Well, the Gardeners’ World programme started on Friday for 2022. So nice to have it back just as maybe the March lion is giving way to the lamb. Longer days, loads of flowers starting to bloom or promising to, a bit warmer (and slightly less windy). I planted some sunflower seeds (tall and short ones). Will see how that plays out. My neighbours planted hugely tall ones last year and they were amazing. Both cheerful and a bit mad given how big they were.

Put on Le Labo Ylang 49 this morning as 1) it feels in-between the heavy hitter cold weather perfumes and the lighter warmer weather ones and 2) because it’s on the desk (having never made it into the box last autumn). It’s actually just right for today: heavy floral but not too heavy, interesting enough to be distracting; works with our in-between weather. I think something like Serge Lutens Arabie would be too much today.

I read for a living. I also read for relaxation and just because I love reading. I don’t have anything perfume this week so we’re going to talk books.

Because what I read for work is extremely serious (especially right now) most of the stuff I read otherwise is fairly light-weight (my German teacher has suggested the book on Purdue pharma, but I just can’t get my head round the idea right now).

And I follow some series as each new book comes out.

Anyway, the recent and right now reading.

I finished the most recent instalments of two of my favourite series, forensic archeologist Dr Ruth Galloway (Elly Griffiths; crime, bones and magic) and Inspector McLean (James Oswald; Edinburgh and protective cats). The former was very good and promises interesting things for the next book; the latter I’m not sure about. It’s a bit magical realism but there wasn’t enough magic in this segment.

I finished Atul Gawande’s Being Mortal about illness, aging and end of life. It’s pretty harrowing, but it’s also beautifully written (so, compelling, not just scary). Very worthwhile though don’t read it late at night.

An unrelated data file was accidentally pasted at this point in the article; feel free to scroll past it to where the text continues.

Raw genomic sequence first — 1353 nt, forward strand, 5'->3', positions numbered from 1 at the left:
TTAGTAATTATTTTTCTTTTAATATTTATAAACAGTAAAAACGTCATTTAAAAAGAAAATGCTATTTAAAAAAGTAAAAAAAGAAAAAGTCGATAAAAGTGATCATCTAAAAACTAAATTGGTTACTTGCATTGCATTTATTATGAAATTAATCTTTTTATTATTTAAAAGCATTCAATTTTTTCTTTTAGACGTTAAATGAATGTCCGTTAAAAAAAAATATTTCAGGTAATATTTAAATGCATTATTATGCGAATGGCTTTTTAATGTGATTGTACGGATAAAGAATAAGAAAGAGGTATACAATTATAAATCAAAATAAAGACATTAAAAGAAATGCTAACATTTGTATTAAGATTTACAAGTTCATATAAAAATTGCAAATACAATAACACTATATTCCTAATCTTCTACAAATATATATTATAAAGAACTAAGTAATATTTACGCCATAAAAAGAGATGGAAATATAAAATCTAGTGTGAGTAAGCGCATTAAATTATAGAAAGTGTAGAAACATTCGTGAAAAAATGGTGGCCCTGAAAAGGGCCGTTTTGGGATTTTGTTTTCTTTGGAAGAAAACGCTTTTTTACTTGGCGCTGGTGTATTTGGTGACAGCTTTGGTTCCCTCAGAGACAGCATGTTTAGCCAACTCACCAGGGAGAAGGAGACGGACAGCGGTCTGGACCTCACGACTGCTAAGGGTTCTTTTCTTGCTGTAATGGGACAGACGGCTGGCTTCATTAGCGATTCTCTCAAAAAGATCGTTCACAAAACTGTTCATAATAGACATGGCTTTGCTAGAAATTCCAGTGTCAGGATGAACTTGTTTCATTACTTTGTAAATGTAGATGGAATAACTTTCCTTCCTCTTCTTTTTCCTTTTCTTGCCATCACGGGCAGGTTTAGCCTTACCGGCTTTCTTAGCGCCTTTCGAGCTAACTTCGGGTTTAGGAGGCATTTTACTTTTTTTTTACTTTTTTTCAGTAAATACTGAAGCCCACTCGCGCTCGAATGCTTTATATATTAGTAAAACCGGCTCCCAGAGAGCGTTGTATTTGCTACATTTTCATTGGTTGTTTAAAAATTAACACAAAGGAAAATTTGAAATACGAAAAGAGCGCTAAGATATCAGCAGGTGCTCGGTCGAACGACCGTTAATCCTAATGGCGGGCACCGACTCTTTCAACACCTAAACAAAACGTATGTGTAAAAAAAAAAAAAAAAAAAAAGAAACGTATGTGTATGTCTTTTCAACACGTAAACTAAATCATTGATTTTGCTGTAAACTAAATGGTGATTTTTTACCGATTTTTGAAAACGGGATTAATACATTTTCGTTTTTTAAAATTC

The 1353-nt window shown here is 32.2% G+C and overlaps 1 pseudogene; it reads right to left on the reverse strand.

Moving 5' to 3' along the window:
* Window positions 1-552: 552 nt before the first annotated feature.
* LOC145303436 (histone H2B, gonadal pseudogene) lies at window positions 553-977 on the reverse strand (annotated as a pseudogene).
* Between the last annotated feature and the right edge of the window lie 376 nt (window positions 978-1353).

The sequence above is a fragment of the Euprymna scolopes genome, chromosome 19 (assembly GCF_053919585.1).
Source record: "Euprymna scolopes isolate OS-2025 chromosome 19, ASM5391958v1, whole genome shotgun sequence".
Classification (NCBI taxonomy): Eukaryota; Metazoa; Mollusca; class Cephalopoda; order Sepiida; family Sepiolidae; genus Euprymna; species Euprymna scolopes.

I paused my newest series, Longmire (Wyoming sheriff and so much more) for Being Mortal and am now back to that, though I’m reading it upside down (I started fairly far in and am now reading the first book).

And I’ll probably pause that for the next iteration in the Rivers of London series by Ben Aaronovitch which comes out in April.

If you haven’t had a look at RoL, I highly recommend. Particularly if you have visited London and loved it or are hoping to visit in the future. More magical realism but it’s central to the narrative so it’s always there (vs Inspector McLean).

Another thing I’m waiting for is the next Charlie Parker book (John Connolly) in August. Somewhere in there I’ll probably start the first Merlin book (The Crystal Cave by Mary Stewart) which March commented on a ways back.

And, finally, I’m dipping in and out of Dark Age Ahead (Jane Jacobs) which was published in 2004 and is completely prescient about current times. This is urban development, planning and politics, the mistakes that have been made and how they might play out longer term (she is right much of the time which makes me wonder about who read this when it came out – probably not the people who should have). My son is studying urban planning and human development at university and I had originally thought it could be something I’d pass along to him. Not sure now given how dark it is.

So, how about you? What are you reading? What are you doing in your downtime? What would you prefer to be reading or doing in your downtime?

  • Maggiecat says: